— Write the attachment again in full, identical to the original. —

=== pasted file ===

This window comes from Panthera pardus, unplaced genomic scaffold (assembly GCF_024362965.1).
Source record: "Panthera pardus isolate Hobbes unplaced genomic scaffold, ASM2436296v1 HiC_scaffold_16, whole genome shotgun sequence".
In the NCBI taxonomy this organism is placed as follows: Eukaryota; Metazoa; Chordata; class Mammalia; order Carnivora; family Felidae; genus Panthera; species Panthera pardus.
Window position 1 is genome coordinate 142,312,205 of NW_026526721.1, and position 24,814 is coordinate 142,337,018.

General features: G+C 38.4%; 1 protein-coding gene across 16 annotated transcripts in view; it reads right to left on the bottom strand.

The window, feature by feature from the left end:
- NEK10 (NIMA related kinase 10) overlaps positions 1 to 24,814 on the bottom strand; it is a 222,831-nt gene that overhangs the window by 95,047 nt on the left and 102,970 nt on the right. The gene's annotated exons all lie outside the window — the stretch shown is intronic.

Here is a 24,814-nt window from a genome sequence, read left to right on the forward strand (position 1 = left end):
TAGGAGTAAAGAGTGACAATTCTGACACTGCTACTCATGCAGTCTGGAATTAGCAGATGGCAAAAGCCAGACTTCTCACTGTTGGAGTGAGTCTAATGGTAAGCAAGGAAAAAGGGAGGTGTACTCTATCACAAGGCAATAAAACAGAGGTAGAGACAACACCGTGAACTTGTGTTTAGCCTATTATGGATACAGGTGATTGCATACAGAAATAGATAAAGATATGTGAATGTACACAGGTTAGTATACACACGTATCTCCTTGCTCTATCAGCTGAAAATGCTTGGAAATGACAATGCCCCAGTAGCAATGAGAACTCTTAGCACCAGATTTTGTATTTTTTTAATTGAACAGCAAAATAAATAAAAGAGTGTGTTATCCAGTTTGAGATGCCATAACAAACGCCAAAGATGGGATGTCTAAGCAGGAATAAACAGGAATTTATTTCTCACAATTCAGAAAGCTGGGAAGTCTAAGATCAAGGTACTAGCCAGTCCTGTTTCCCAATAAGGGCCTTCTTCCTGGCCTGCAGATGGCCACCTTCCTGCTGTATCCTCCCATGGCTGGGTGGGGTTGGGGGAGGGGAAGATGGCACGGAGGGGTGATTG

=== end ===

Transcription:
This window comes from Panthera pardus, unplaced genomic scaffold (assembly GCF_024362965.1).
Source record: "Panthera pardus isolate Hobbes unplaced genomic scaffold, ASM2436296v1 HiC_scaffold_16, whole genome shotgun sequence".
In the NCBI taxonomy this organism is placed as follows: Eukaryota; Metazoa; Chordata; class Mammalia; order Carnivora; family Felidae; genus Panthera; species Panthera pardus.
Window position 1 is genome coordinate 142,312,205 of NW_026526721.1, and position 24,814 is coordinate 142,337,018.

General features: G+C 38.4%; 1 protein-coding gene across 16 annotated transcripts in view; it reads right to left on the bottom strand.

The window, feature by feature from the left end:
- NEK10 (NIMA related kinase 10) overlaps positions 1 to 24,814 on the bottom strand; it is a 222,831-nt gene that overhangs the window by 95,047 nt on the left and 102,970 nt on the right. The gene's annotated exons all lie outside the window — the stretch shown is intronic.

Here is a 24,814-nt window from a genome sequence, read left to right on the forward strand (position 1 = left end):
TAGGAGTAAAGAGTGACAATTCTGACACTGCTACTCATGCAGTCTGGAATTAGCAGATGGCAAAAGCCAGACTTCTCACTGTTGGAGTGAGTCTAATGGTAAGCAAGGAAAAAGGGAGGTGTACTCTATCACAAGGCAATAAAACAGAGGTAGAGACAACACCGTGAACTTGTGTTTAGCCTATTATGGATACAGGTGATTGCATACAGAAATAGATAAAGATATGTGAATGTACACAGGTTAGTATACACACGTATCTCCTTGCTCTATCAGCTGAAAATGCTTGGAAATGACAATGCCCCAGTAGCAATGAGAACTCTTAGCACCAGATTTTGTATTTTTTTAATTGAACAGCAAAATAAATAAAAGAGTGTGTTATCCAGTTTGAGATGCCATAACAAACGCCAAAGATGGGATGTCTAAGCAGGAATAAACAGGAATTTATTTCTCACAATTCAGAAAGCTGGGAAGTCTAAGATCAAGGTACTAGCCAGTCCTGTTTCCCAATAAGGGCCTTCTTCCTGGCCTGCAGATGGCCACCTTCCTGCTGTATCCTCCCATGGCTGGGTGGGGTTGGGGGAGGGGAAGATGGCACGGAGGGGTGATTG